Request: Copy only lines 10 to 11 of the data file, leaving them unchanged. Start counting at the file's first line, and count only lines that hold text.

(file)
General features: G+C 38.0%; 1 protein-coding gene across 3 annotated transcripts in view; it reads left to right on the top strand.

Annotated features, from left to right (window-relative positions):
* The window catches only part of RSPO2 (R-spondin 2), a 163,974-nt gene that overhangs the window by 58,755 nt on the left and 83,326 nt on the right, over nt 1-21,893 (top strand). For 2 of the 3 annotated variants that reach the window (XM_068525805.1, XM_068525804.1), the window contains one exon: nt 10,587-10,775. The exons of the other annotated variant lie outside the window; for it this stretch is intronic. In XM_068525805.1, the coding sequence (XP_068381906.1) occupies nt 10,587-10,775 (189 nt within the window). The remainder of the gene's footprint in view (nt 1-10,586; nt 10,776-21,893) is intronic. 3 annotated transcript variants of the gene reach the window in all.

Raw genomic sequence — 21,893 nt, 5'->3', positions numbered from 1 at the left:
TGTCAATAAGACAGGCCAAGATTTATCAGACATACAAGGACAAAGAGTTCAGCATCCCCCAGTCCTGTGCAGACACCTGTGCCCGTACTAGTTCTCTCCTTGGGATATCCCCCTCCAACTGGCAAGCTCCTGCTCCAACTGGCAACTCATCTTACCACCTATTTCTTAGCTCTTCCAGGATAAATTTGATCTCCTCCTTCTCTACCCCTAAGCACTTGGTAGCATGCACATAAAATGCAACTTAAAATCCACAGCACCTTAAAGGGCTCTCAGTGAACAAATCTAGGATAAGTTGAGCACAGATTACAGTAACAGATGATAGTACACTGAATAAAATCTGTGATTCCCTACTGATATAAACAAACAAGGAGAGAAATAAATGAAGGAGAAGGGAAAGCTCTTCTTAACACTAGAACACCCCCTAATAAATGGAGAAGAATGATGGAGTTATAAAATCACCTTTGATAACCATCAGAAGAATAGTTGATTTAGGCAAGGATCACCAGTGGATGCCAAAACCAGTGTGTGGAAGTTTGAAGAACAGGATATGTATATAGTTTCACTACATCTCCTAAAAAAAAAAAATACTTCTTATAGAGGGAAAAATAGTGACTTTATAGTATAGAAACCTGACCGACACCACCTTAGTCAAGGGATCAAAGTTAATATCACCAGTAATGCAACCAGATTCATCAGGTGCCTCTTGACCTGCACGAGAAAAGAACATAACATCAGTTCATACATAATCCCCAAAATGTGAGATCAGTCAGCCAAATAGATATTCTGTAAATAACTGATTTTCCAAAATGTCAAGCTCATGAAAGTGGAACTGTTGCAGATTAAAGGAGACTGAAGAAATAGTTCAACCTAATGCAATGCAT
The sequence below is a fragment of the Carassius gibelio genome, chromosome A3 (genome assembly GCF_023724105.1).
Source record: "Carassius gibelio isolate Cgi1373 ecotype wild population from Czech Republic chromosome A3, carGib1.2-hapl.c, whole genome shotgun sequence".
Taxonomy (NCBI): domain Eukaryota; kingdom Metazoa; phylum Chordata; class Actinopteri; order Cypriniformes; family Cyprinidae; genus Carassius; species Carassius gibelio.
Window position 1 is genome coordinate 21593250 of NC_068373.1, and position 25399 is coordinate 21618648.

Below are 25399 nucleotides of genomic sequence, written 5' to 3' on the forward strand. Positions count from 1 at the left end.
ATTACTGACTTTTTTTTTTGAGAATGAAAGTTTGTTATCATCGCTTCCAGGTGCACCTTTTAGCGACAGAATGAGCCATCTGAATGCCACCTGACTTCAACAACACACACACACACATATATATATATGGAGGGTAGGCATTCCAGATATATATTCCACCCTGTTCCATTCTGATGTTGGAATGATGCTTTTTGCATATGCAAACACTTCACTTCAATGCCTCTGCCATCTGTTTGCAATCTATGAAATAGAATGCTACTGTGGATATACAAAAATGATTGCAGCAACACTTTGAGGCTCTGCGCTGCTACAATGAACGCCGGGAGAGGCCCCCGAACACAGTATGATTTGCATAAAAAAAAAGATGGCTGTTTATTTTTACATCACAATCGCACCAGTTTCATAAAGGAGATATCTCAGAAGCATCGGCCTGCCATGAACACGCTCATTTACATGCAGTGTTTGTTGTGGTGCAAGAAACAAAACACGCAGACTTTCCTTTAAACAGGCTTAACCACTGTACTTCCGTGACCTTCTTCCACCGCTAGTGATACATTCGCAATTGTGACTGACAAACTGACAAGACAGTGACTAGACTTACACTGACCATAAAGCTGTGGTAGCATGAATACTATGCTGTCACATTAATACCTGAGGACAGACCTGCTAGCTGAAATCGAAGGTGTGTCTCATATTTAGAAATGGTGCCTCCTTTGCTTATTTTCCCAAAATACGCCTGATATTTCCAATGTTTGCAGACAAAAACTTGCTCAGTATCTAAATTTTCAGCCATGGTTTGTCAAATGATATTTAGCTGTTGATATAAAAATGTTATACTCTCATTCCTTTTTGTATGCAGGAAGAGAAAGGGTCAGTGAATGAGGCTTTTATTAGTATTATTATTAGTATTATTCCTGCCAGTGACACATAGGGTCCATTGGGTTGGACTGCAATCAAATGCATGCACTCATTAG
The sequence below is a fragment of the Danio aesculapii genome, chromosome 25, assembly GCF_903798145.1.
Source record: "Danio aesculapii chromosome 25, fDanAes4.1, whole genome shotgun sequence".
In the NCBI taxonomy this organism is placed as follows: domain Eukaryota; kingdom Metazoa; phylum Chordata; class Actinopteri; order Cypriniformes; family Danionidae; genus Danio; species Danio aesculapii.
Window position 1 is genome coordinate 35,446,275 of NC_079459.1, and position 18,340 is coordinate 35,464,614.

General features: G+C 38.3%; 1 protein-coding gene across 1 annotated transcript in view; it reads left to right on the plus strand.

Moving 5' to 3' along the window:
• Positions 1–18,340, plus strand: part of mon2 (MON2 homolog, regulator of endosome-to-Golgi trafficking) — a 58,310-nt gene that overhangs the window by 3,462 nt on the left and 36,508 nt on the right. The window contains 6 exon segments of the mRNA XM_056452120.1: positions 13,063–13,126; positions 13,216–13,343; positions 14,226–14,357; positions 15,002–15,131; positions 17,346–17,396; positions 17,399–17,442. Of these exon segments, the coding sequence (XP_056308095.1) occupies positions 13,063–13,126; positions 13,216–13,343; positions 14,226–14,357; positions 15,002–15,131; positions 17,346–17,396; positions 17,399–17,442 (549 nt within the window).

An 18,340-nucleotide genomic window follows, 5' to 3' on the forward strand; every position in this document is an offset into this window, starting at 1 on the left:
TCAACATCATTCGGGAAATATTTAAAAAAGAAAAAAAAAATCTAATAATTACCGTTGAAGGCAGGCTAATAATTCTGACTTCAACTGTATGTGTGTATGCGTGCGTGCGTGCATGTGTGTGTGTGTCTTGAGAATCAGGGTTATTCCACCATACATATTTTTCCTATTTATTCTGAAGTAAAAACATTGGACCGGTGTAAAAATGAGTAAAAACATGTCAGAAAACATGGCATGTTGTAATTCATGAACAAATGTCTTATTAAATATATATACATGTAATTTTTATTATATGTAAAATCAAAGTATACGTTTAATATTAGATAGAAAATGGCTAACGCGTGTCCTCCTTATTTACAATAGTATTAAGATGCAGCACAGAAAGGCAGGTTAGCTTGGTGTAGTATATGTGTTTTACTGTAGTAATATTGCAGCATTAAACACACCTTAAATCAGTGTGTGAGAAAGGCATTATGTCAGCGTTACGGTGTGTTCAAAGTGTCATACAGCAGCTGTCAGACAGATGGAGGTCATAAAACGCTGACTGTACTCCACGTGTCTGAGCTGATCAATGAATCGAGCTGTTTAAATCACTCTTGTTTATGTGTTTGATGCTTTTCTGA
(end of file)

Below are 25399 nucleotides of genomic sequence, written 5' to 3' on the forward strand. Positions count from 1 at the left end.
ATTACTGACTTTTTTTTTTGAGAATGAAAGTTTGTTATCATCGCTTCCAGGTGCACCTTTTAGCGACAGAATGAGCCATCTGAATGCCACCTGACTTCAACAACACACACACACACATATATATATATGGAGGGTAGGCATTCCAGATATATATTCCACCCTGTTCCATTCTGATGTTGGAATGATGCTTTTTGCATATGCAAACACTTCACTTCAATGCCTCTGCCATCTGTTTGCAATCTATGAAATAGAATGCTACTGTGGATATACAAAAATGATTGCAGCAACACTTTGAGGCTCTGCGCTGCTACAATGAACGCCGGGAGAGGCCCCCGAACACAGTATGATTTGCATAAAAAAAAAGATGGCTGTTTATTTTTACATCACAATCGCACCAGTTTCATAAAGGAGATATCTCAGAAGCATCGGCCTGCCATGAACACGCTCATTTACATGCAGTGTTTGTTGTGGTGCAAGAAACAAAACACGCAGACTTTCCTTTAAACAGGCTTAACCACTGTACTTCCGTGACCTTCTTCCACCGCTAGTGATACATTCGCAATTGTGACTGACAAACTGACAAGACAGTGACTAGACTTACACTGACCATAAAGCTGTGGTAGCATGAATACTATGCTGTCACATTAATACCTGAGGACAGACCTGCTAGCTGAAATCGAAGGTGTGTCTCATATTTAGAAATGGTGCCTCCTTTGCTTATTTTCCCAAAATACGCCTGATATTTCCAATGTTTGCAGACAAAAACTTGCTCAGTATCTAAATTTTCAGCCATGGTTTGTCAAATGATATTTAGCTGTTGATATAAAAATGTTATACTCTCATTCCTTTTTGTATGCAGGAAGAGAAAGGGTCAGTGAATGAGGCTTTTATTAGTATTATTATTAGTATTATTCCTGCCAGTGACACATAGGGTCCATTGGGTTGGACTGCAATCAAATGCATGCACTCATTAG